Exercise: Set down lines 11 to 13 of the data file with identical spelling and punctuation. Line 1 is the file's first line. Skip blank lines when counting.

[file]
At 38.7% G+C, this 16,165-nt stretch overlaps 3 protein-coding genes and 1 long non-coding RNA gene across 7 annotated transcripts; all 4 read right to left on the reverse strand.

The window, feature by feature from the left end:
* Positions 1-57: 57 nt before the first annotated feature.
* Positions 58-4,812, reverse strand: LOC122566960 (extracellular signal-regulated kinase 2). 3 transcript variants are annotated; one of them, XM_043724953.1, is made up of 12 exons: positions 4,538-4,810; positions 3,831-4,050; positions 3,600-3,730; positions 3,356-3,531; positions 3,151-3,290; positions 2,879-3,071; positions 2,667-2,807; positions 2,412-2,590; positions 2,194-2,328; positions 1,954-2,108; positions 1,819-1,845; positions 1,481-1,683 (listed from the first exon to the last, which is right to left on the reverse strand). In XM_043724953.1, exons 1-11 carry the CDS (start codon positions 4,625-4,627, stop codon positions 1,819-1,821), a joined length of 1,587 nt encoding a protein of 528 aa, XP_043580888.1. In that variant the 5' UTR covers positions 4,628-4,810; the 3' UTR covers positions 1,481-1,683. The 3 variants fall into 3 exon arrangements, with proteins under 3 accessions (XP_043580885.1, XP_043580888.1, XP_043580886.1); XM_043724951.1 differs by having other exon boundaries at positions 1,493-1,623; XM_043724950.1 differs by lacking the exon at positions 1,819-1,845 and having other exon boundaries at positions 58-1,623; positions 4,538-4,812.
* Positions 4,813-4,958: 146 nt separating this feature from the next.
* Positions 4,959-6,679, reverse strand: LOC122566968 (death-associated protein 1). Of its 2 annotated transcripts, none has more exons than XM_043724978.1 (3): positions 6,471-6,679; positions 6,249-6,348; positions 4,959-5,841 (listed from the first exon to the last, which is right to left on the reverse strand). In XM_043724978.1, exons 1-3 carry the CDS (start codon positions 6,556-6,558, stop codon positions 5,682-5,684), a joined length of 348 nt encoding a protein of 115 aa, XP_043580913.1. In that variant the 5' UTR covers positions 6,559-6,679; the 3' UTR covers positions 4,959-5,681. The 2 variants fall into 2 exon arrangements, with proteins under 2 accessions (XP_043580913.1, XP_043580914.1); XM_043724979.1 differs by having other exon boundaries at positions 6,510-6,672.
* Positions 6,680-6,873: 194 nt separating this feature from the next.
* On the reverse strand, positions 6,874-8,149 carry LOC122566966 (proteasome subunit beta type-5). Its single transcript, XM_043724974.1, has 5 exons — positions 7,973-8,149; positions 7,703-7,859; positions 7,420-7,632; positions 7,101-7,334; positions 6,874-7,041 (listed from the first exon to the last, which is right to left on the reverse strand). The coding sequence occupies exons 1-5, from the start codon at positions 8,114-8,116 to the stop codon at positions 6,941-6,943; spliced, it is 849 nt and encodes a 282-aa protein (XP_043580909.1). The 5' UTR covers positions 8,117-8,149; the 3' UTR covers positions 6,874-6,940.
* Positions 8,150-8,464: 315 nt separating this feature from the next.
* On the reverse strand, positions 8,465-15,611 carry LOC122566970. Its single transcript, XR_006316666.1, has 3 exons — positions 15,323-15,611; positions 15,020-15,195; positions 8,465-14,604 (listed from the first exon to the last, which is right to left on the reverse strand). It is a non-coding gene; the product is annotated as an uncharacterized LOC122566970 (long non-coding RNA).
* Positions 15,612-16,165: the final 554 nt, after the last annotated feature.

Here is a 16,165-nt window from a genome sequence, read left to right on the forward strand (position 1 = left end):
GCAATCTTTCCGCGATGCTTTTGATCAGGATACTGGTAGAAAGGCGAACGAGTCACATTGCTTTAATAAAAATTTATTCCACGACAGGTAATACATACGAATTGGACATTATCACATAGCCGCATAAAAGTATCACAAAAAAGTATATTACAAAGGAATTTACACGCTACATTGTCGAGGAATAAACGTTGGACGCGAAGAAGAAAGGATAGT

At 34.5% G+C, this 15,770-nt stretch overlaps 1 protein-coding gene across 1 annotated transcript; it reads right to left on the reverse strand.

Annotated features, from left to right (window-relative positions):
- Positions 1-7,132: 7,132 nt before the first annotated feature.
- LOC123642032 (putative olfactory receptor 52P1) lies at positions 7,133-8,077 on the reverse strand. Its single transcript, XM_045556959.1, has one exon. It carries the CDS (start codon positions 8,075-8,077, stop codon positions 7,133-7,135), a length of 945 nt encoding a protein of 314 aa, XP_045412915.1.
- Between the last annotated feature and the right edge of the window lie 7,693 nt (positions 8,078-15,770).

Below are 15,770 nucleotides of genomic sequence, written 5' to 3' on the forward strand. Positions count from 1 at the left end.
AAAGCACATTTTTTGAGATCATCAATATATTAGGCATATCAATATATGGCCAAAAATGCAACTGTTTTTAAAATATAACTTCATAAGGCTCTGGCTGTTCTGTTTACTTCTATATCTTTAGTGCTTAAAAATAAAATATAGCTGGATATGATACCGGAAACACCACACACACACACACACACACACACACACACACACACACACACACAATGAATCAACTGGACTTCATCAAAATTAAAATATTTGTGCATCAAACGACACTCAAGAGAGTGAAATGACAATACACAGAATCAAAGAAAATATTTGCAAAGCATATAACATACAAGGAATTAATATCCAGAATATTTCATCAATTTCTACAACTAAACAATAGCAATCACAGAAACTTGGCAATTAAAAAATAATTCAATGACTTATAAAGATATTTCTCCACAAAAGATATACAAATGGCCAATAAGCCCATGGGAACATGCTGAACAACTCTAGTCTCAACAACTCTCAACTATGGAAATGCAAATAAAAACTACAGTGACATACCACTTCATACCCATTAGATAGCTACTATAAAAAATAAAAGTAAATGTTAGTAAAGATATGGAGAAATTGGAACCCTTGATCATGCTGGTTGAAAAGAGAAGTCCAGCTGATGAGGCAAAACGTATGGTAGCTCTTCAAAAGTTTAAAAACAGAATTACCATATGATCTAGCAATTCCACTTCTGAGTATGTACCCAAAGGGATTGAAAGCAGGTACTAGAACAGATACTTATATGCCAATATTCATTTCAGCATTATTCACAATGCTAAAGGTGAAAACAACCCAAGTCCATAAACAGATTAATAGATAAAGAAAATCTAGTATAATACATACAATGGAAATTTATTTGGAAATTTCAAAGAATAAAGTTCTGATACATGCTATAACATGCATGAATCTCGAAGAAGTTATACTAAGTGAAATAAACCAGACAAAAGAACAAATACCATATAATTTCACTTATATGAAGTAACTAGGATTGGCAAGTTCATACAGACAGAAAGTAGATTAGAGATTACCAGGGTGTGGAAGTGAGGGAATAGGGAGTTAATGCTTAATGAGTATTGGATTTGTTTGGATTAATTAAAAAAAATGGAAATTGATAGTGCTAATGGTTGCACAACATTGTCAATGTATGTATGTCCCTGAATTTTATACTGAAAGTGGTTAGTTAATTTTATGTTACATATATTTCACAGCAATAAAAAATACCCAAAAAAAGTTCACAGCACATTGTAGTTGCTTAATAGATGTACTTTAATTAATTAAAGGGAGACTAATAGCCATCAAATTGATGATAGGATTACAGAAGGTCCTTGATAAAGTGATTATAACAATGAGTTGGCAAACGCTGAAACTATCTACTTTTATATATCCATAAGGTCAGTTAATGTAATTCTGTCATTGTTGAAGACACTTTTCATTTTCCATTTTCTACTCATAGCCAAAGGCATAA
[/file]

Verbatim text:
* Positions 15,612-16,165: the final 554 nt, after the last annotated feature.

Here is a 16,165-nt window from a genome sequence, read left to right on the forward strand (position 1 = left end):
GCAATCTTTCCGCGATGCTTTTGATCAGGATACTGGTAGAAAGGCGAACGAGTCACATTGCTTTAATAAAAATTTATTCCACGACAGGTAATACATACGAATTGGACATTATCACATAGCCGCATAAAAGTATCACAAAAAAGTATATTACAAAGGAATTTACACGCTACATTGTCGAGGAATAAACGTTGGACGCGAAGAAGAAAGGATAGT